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Dec 27 15 11:49 AM
Dec 27 15 1:16 PM
Dec 27 15 1:18 PM
Dec 28 15 5:02 AM
chowhow wrote:Well, the leaving off (if it happened) of certain blood stains on the charts is troublesome to me, my question was about how (if it is true that blood types cannot prove the identity) the prosecutors could use these charts and present them to the jury as proof of how the crimes were committed. I may be missing something, and do not assume MacDonald knows what he is talking about, but IF what he says about blood typing is true, do you think it was fair to the jury to be told to consider the blood type chart as proof of anything? Again, I could be missing something here, but the government brief says they weren't concerned with proving who the blood types belonged to. Is that true? How is that possible? What do they prove if you don't know the identity of the person who shed the blood?
Dec 28 15 6:54 AM
Dec 28 15 7:19 AM
Dec 28 15 7:40 AM
InTheKnow100 wrote:The more i read chowhow's posts, and after I reread Inmate's brief, the more suspicious I am that they were perhaps written by one in the same person. For a person who initially professed unfamiliarity with much of the case, they were quick to point out (incorrectly) what was not in FV. There is too much in the posts with an ax to grind in favor of inmate for this to be a genuine knowledge seeker.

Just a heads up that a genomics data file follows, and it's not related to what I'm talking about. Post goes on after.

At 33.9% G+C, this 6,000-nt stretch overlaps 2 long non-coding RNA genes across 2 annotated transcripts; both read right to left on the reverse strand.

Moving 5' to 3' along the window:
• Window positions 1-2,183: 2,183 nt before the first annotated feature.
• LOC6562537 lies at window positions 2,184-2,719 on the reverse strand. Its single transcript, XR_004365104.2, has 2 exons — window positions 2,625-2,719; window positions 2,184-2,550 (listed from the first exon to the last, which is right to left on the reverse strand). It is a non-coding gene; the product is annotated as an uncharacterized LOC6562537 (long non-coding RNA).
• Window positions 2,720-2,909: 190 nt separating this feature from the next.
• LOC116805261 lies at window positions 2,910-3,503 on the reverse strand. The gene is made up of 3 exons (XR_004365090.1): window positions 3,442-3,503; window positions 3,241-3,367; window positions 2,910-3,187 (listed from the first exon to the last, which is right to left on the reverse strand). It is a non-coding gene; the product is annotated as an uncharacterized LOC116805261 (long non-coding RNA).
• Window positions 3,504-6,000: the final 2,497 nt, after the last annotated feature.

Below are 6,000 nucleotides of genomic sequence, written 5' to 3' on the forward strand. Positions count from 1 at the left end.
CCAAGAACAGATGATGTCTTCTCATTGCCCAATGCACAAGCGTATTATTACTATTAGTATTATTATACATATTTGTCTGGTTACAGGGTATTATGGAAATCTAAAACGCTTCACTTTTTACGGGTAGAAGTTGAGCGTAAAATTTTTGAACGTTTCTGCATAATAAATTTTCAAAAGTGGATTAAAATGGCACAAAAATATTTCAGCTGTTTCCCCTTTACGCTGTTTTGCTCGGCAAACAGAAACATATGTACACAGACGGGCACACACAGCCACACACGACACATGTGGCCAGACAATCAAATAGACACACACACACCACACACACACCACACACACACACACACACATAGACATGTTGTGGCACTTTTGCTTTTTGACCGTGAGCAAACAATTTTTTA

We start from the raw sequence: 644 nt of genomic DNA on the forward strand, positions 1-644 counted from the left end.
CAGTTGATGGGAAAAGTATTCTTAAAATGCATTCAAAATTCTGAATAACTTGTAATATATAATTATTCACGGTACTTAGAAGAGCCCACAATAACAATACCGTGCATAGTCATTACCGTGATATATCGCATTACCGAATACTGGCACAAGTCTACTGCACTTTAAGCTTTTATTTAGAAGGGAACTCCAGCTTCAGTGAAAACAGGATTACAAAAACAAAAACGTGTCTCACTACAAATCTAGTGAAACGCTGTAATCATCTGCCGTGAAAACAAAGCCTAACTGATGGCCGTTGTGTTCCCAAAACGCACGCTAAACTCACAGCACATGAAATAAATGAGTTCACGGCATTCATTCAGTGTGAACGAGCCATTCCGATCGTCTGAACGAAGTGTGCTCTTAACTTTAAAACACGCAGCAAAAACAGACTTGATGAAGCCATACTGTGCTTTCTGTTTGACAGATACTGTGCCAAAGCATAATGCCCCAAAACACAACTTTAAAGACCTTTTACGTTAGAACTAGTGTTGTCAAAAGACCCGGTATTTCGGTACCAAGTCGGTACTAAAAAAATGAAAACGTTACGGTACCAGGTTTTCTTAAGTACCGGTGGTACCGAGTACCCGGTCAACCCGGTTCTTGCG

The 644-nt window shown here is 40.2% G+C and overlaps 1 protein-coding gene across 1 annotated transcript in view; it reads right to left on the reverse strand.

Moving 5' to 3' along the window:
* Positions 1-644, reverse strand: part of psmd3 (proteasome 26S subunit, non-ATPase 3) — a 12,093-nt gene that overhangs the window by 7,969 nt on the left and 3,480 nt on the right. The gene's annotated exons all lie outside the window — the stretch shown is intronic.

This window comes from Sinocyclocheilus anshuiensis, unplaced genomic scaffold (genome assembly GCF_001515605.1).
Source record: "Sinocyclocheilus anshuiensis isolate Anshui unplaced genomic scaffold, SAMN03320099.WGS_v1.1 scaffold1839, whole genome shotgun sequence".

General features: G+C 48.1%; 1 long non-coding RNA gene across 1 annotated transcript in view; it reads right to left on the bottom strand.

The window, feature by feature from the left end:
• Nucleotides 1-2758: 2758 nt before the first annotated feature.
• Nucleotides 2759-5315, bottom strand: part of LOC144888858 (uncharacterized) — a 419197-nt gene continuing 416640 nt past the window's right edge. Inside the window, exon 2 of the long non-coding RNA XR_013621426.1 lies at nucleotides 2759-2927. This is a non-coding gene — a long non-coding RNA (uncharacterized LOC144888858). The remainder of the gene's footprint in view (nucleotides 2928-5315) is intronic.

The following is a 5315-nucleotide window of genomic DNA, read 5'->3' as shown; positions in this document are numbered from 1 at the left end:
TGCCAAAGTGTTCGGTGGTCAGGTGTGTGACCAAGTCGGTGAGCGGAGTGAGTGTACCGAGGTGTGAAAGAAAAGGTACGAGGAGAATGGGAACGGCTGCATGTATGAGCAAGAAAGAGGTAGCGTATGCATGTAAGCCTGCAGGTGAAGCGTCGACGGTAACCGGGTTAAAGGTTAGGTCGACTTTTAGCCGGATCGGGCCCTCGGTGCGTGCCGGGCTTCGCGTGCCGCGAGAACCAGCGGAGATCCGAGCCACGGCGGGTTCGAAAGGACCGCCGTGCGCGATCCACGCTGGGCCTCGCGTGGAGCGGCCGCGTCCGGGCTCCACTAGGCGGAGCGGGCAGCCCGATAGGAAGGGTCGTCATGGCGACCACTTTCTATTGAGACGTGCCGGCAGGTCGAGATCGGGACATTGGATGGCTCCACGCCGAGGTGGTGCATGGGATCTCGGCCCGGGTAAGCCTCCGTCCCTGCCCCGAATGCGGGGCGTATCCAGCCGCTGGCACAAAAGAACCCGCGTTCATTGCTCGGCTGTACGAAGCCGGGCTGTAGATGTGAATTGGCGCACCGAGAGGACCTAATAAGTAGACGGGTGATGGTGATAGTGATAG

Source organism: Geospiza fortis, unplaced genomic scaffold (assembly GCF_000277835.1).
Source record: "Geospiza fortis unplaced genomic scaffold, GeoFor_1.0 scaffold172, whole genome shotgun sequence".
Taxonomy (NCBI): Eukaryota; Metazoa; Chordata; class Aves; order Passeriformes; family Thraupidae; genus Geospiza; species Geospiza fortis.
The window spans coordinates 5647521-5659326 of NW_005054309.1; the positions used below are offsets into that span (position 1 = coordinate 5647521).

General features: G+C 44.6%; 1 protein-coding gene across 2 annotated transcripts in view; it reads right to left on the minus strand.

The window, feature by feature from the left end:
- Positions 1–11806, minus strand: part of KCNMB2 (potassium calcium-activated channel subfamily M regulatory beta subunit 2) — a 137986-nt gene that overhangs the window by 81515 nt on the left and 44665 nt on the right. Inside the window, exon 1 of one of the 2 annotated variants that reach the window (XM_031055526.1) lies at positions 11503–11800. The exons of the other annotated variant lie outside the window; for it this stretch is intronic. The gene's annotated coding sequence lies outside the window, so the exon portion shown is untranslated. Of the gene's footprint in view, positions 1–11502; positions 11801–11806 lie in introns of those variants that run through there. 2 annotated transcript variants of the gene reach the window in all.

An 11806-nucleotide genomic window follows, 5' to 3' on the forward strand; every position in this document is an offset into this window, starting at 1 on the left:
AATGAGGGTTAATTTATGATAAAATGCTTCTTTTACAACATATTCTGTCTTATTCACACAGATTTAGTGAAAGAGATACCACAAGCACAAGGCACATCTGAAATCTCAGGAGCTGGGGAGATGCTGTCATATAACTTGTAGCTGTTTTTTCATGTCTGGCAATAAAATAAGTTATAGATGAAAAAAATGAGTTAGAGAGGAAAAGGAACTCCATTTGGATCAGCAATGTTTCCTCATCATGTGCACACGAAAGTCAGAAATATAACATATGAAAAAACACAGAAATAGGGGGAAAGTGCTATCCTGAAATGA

Dec 28 15 9:49 AM
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Dec 28 15 1:32 PM
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Dec 29 15 12:48 AM
Peaches wrote:Katy0755 wrote:LOL! More lies and BS from the ice pick baby killer (he surrendered his medical licenses? Ah, no...they were revoked. He "risked his own life" saving a patient? Hmm...that's a new fabrication we haven't heard before). Does this guy ever tell the truth about anything?
Katy, I also had to intake my breath about the "surrendered his medical licenses." Obviously, from TJMIS, we already know that MacDonald's California medical license was revoked (not "surrendered") in disciplinary action by the state's medical board on 6/29/83.http://www.thejeffreymacdonaldcase.com/html/1-1983-06-29-medlic-cadecision.html